GCSE Scores Show 330 UK Schools Falling Short
Newly-published figures from the British Ministry of Education have shown yearly exam results for England’s secondary schools, and 329 schools did not meet minimum government standards in 2015. Compared to the previous year, this figure is not very different, but it is twice the number in 2013 when only 154 institutions fell short.
More than a quarter of a million children failed to meet the State’s minimum GCSE standards and gained five good GCSE grades. That amounts to 7.3% of all secondary schools students, writes Sarah Cassidy of The Independent. The headline GCSE passing grade rose slightly to 57.1% in 2015, compared to 56.6% the year before.
In 2015, London had the lowest rate of underperforming schools at only 3.8 %. The highest rate of 18.5% belonged to the schools of East Midlands.
The statistics showed that the best performing in terms of GCSE pass rates was the Isle of Scilly, which had only one school. It was followed by populous regions such as Kingston upon Thames in London and Trafford in Greater Manchester. Last year’s winner, The London Borough of Kensington and Chelsea, dropped to 11th place in 2015 with a 67% success rate.
Asked about his opinion on the new GCSE figures based on last summer’s grades, schools minister Nick Gibb commented that the government would do its best to cope with the underperformance.
Further, the statistics also proved that the gap between disadvantaged students and their peers has tightened since 2011, writes Richard Adams of The Guardian. On average, 36.5% of children defined as disadvantaged earned five good passes, compared with 64% of all students. In 2015, the gap was 28% compared with 27.4% the year before.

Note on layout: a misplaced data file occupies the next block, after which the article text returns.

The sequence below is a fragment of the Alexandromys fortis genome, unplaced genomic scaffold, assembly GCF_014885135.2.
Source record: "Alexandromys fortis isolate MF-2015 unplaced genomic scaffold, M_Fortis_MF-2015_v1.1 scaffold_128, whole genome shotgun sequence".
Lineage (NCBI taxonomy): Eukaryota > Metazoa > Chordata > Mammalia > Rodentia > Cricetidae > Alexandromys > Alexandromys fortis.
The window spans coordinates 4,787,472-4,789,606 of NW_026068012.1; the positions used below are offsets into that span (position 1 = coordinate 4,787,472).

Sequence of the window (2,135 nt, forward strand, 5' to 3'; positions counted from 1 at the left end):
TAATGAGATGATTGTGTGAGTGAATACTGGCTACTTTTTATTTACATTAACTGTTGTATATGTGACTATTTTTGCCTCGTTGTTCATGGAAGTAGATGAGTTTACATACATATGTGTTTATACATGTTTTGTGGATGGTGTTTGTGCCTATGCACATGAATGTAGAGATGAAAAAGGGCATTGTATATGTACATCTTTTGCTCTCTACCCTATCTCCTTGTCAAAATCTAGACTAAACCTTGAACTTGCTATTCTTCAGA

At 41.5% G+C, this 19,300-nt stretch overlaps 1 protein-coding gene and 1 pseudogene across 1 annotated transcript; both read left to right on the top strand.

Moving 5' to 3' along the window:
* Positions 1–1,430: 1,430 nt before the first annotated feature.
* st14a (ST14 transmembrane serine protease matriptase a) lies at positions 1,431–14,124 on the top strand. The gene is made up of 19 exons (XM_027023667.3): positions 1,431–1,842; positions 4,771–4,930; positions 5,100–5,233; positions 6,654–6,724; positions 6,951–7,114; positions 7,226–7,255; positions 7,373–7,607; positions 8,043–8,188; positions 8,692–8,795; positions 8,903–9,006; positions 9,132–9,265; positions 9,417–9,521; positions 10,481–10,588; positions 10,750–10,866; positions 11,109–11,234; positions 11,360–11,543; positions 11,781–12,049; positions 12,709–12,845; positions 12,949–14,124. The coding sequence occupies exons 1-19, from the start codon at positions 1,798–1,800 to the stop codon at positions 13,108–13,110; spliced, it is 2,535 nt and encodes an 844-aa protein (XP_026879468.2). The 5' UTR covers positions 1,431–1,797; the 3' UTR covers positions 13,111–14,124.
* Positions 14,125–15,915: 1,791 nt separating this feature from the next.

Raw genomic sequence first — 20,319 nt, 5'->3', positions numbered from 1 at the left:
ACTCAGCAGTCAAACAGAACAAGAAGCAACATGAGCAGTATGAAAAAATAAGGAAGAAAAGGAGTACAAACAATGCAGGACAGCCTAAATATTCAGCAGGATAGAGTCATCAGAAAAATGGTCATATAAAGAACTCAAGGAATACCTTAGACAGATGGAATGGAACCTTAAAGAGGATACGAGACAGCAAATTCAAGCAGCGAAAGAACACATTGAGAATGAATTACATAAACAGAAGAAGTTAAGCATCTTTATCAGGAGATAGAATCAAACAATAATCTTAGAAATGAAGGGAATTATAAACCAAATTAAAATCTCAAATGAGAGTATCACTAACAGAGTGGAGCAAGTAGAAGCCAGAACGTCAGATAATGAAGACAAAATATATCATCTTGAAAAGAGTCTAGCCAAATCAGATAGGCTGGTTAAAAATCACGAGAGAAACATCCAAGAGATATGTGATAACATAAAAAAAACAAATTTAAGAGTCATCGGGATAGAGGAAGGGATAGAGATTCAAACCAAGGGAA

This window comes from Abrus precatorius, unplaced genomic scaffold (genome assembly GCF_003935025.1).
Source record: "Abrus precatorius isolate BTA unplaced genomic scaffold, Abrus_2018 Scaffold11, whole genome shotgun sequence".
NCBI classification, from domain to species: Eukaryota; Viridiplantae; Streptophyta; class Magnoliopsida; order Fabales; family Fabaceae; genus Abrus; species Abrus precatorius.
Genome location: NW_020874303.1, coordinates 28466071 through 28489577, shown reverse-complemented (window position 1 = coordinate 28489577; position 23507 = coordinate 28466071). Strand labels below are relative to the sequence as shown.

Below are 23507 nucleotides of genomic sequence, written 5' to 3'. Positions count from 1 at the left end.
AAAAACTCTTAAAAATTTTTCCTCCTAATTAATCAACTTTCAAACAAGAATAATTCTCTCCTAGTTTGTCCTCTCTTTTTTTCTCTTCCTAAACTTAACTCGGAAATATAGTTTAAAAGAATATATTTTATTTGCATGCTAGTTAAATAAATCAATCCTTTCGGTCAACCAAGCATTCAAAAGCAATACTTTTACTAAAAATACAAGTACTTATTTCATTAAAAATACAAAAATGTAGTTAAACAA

As Eleanor Harding from The Daily Mail notes, migrant children in England are outperforming their peers. Children whose mother tongue is not English earned better GCSE results in 2015 than native speakers in metropolitan areas such as London, the South East and the North East. Overall in the UK, 56.5% of migrant children received five or more A*-C GCSE grades, compared to 57.5% of non-migrants. In London, it was 61.3% against 60.7%.
According to official statistics, some 10,000 students had to leave British secondary schools in the run-up to their GCSE courses, write Warwick Mansell, Richard Adams and Patrick Edwards of The Guardian. The data raises again the question about the league-table pressures on the schools to move students who are unlikely to cope well with the standards. Thousands of pupils were excluded, moved to special schools or into institutions for children with behavioral issues.
Last year, the renowned Education Datalab think tank published a report concluding that some schools were moving away “challenging students” to increase results. In an interview with The Guardian, Rebecca Allen, director of Education Datalab, recommended changes in the league-table pressures so that they reflected the number of years a student spent in a given school.